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School Climate & Safety

The ‘Moral Imperative’ of School Climate

By Ross Brenneman — August 22, 2013 1 min read

School climate has the potential to shape students in many ways: The temperature of the rooms they inhabit, the quality of their vision, the nutrients coursing through their arteries, the friends they talked to before class—all of it can make a difference in how students do in class.

Some schools nail it. Others don’t.

The Alliance for Excellent Education issued a new report last week that offers a layout for addressing school climate problems. The Alliance plans for the report, “Climate Change: Creating an Integrated Framework for Improving School Climate,” to kick off a series of papers that dissect various issues pertaining to school climate.

The central issue is equity: What the best schools have that the worst ones don’t.

The idea behind the series, as this report makes clear, is to support a kind of Venn-diagram approach to student engagement, recognizing the numerous reasons that children stay in school and succeed.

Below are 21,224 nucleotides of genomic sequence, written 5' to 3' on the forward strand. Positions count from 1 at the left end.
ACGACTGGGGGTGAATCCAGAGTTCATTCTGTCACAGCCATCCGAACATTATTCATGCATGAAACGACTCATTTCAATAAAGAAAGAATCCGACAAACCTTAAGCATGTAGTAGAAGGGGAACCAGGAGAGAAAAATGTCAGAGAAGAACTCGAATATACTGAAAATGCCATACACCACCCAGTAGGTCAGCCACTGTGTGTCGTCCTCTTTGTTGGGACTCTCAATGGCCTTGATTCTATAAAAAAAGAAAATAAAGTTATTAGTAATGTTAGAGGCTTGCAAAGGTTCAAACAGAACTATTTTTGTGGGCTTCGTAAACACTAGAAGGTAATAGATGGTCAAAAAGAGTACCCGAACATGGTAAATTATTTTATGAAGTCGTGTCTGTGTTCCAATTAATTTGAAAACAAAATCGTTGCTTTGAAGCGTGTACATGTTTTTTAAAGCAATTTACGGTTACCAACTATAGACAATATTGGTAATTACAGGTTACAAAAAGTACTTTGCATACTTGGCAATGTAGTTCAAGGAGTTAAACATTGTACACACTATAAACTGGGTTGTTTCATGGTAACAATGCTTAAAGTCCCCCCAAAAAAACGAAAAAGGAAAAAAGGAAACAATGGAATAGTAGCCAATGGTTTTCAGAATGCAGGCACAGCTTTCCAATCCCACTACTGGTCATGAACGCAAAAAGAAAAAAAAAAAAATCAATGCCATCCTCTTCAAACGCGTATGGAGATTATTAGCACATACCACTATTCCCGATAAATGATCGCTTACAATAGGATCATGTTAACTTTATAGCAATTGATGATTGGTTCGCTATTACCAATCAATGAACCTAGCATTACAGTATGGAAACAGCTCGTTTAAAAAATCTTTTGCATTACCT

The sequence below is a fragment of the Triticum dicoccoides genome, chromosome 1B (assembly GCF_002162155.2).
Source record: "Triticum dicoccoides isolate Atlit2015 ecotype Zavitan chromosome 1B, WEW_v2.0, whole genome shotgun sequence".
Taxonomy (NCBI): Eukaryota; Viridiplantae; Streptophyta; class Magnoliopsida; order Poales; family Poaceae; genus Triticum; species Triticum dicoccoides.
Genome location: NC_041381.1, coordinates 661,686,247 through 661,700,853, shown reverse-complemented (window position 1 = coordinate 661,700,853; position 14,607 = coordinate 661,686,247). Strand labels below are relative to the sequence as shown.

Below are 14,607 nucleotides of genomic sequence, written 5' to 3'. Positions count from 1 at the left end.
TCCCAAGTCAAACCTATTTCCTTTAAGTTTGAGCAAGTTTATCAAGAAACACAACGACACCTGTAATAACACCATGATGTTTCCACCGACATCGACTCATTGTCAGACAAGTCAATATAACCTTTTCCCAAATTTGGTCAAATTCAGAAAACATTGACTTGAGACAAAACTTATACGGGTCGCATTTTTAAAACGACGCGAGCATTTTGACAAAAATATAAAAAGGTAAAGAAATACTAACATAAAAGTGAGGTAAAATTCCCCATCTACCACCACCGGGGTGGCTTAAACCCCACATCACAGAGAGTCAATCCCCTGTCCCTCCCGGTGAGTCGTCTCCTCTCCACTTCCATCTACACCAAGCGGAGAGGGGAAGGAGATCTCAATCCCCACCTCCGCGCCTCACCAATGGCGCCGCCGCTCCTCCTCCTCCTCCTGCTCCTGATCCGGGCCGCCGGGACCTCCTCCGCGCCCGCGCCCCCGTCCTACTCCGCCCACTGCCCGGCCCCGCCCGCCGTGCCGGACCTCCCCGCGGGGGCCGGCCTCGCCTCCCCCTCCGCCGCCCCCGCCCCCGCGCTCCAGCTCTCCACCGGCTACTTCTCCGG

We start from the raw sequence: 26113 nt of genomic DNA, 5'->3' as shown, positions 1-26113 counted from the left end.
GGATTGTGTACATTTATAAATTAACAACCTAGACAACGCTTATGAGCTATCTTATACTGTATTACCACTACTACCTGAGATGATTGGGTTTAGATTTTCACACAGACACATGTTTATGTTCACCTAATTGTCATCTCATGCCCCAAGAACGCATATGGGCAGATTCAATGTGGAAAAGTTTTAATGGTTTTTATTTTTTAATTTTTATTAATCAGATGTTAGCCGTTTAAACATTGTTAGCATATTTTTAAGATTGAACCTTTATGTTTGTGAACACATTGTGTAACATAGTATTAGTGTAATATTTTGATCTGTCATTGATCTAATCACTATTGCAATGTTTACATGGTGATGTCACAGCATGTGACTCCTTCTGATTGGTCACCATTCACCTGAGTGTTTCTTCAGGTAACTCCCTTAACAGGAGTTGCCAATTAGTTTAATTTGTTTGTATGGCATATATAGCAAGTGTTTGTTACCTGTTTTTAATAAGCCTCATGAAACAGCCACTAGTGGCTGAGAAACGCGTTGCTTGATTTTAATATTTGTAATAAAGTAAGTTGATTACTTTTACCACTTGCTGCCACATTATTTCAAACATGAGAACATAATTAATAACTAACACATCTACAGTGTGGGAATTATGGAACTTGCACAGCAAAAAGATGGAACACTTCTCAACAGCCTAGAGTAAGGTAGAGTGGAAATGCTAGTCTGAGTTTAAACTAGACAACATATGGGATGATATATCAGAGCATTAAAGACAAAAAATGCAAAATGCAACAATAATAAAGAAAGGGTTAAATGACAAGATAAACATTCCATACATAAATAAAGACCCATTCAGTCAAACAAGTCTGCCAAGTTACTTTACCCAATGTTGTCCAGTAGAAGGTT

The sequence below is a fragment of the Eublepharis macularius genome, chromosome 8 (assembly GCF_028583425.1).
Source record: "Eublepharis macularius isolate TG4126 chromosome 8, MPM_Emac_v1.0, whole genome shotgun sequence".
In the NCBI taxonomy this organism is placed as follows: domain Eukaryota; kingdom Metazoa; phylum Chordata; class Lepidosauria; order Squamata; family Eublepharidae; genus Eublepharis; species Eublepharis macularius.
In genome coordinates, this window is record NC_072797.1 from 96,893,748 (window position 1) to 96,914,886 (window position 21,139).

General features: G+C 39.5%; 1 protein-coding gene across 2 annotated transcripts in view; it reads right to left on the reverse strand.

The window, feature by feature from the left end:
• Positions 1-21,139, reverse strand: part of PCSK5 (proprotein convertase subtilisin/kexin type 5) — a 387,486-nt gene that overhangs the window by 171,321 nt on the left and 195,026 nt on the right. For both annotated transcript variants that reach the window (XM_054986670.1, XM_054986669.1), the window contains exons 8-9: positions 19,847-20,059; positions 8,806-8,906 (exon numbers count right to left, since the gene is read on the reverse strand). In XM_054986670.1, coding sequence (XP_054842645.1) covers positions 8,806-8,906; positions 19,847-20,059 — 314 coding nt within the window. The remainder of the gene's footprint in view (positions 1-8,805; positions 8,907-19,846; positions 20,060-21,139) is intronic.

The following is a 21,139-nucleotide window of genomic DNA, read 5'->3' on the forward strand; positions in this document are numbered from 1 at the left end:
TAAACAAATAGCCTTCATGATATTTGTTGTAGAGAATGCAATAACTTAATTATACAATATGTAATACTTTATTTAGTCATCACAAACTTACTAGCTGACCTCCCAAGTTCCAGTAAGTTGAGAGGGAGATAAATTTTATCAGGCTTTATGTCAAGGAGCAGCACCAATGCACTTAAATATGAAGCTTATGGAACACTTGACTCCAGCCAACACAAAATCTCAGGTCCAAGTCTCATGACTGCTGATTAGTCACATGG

“School climate—the totality of factors that affect a learning environment—is talked about much less often than any of these individual factors, despite research showing that a school’s climate, whether positive, negative, or somewhere in between, is connected to the level of students’ engagement in their coursework and, consequently, to student success,” the report says.

The series plans to investigate equity in discipline, in rigor, and in instruction, with special emphasis on how school unfolds for minorities and children in lower socioeconomic conditions.

“Preparing all students to succeed in life is both a moral and economic imperative,” the report continues. “High school graduates earn more, have better health and longer life expectancy, are less likely to engage in criminal activity or require social services, and are more likely to be engaged in their communities, including higher rates of voting and volunteering, than those who do not graduate from high school.”

But, ya know ... no pressure.

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A version of this news article first appeared in the Rules for Engagement blog.